took to the road and met with hundreds of activists on both sides of the issue and reviewed hundreds of scientific publications. Then, for a while, there was silence. One day a member of his staff called me and said that Koop had decided to issue no report.

“Huh?” I said. “How can that be?” Simple, I was told. Koop was unable to say whether, with any scientific certainty, an abortion was always more damaging than the alternative. He refused to issue the report, because, as he told the President, there weren’t enough data to support either “the preconceived notions of those pro life or those pro choice.”

Should Koop have at least issued that equivocal report? Probably. Should he have been even quicker to depart from the Reagan policy of silence on the AIDS crisis than he was? Again, probably, but he truly was the only voice in the Reagan Administration who was saying anything at all, and his influence finally brought that deliberate neglect to an end. This was a man who reminded us to be gentle during buttsex, so as to avoid AIDS, and so he may well be some sort of Wonkette Patron Saint.

We can't come up with a better closing than Specter's, so we won't even try:

In this era, during which progress, facts, and science are under unrelenting siege, it is thrilling to remember that even ideologues can love the truth. R.I.P. Dr. Koop.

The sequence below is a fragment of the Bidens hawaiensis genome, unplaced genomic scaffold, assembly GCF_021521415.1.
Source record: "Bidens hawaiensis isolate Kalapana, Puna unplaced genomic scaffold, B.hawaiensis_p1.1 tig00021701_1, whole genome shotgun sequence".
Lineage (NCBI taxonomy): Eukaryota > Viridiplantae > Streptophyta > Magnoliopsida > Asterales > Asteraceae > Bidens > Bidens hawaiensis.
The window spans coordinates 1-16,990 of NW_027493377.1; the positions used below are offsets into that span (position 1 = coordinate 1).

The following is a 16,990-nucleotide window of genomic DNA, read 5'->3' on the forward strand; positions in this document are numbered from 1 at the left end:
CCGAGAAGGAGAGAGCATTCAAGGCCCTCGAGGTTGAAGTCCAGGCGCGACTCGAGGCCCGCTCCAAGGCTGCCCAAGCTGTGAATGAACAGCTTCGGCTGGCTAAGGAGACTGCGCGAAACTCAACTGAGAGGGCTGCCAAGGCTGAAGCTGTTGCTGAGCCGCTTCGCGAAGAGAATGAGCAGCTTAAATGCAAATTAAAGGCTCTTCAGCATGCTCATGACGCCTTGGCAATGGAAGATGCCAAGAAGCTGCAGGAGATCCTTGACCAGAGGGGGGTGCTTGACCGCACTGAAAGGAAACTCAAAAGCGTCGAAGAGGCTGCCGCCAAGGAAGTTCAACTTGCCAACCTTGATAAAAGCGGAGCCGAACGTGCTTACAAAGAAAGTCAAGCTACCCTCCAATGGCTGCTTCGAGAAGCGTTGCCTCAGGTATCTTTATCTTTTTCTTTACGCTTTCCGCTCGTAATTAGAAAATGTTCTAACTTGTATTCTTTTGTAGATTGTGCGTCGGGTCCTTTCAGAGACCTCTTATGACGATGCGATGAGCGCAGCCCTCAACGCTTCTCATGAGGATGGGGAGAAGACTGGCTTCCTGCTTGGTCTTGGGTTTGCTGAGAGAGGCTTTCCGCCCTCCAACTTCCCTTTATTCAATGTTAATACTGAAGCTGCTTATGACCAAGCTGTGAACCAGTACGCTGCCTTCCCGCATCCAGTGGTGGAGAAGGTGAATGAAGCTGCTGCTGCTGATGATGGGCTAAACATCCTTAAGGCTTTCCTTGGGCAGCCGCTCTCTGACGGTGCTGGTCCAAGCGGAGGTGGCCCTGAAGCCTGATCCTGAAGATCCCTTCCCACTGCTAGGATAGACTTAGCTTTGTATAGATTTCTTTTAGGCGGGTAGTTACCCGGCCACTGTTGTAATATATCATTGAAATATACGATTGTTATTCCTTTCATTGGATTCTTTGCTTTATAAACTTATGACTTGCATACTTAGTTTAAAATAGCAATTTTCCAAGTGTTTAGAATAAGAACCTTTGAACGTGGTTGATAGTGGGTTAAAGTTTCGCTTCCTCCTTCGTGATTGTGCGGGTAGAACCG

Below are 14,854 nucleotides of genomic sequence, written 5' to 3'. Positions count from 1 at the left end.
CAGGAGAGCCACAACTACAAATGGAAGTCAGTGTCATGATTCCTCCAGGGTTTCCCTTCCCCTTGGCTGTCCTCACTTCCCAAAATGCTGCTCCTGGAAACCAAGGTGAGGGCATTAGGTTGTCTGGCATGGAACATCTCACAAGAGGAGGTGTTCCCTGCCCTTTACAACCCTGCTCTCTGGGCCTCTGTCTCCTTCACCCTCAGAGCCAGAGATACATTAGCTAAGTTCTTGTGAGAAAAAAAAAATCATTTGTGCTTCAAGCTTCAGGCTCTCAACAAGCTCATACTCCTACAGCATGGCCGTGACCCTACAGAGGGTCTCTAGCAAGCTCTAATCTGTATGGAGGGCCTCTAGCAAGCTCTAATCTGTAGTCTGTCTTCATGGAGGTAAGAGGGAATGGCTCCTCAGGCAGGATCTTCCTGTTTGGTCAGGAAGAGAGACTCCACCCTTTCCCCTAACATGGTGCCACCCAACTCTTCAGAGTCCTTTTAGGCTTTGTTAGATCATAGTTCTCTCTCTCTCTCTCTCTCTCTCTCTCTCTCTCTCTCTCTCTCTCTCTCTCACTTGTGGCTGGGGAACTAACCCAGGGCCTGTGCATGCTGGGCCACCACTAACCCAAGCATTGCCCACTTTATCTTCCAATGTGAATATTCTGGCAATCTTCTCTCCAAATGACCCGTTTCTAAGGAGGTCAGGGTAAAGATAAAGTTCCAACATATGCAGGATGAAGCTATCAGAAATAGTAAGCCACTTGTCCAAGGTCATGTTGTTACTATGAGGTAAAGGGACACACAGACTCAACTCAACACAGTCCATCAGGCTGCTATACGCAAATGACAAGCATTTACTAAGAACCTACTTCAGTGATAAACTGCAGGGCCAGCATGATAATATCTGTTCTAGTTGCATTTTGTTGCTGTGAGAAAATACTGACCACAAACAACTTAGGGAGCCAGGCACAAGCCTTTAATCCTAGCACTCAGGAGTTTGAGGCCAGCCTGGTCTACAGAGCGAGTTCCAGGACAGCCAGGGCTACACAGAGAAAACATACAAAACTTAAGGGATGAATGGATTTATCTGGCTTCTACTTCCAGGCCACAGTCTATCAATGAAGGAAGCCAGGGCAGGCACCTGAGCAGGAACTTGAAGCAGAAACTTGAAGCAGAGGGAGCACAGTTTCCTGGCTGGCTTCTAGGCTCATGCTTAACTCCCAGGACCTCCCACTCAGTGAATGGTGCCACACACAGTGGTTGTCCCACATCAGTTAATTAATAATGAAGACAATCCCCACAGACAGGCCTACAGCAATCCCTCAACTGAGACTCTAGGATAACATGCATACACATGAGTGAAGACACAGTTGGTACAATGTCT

[NYT / New Yorker]

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I'd mentioned this week that there's definitely probably a tape out there of Donald Trump referring to a black person as a "nigger," because Trump is a racist and that's sort of what they do. Sarah Huckabee Sanders won't even affirmatively deny such a tape exists, and she's from the "two plus two equals five" school of communications management. I also speculated that once the tape was released, Republican supporters of the president would flock to defend his vile words: "Hey, if you rearrange the letters in "nigger," you get "ginger" and who doesn't like redheads and the occasional Dark 'n' Stormy?"

The shameful display has already started and the supposed recording isn't even available for pre-order on iTunes. Georgia State Senator Michael Williams stated in appearance on CNN's "New Day Saturday" that if Trump -- who's the president, by the way -- did say "nigger," it would certainly concern him as an "individual" but "not necessarily as a person that is running our country." So, uh, what the hell is that? This has been a standard argument from Republicans ever since Trump crawled his way out of the sewers of birtherism and onto a major political stage: "We think Trump is a terrible human being -- seriously, we have to shower immediately after meeting with him -- but we still think he's a suitable steward of the most powerful nation on the planet."

Normally, you'd think this would work the other way. You know, your brother-in-law is a nice enough guy. Your sister certainly could've done worse. You don't mind the slightly rambling sports-ball discussions with him at family gatherings. He's good for looking after the kids (as long as your sister is present or reachable by cell), but you'd never invest your hard-earned money into whatever half-assed business venture he's trying to get off the ground nor would you back his run for any serious political office.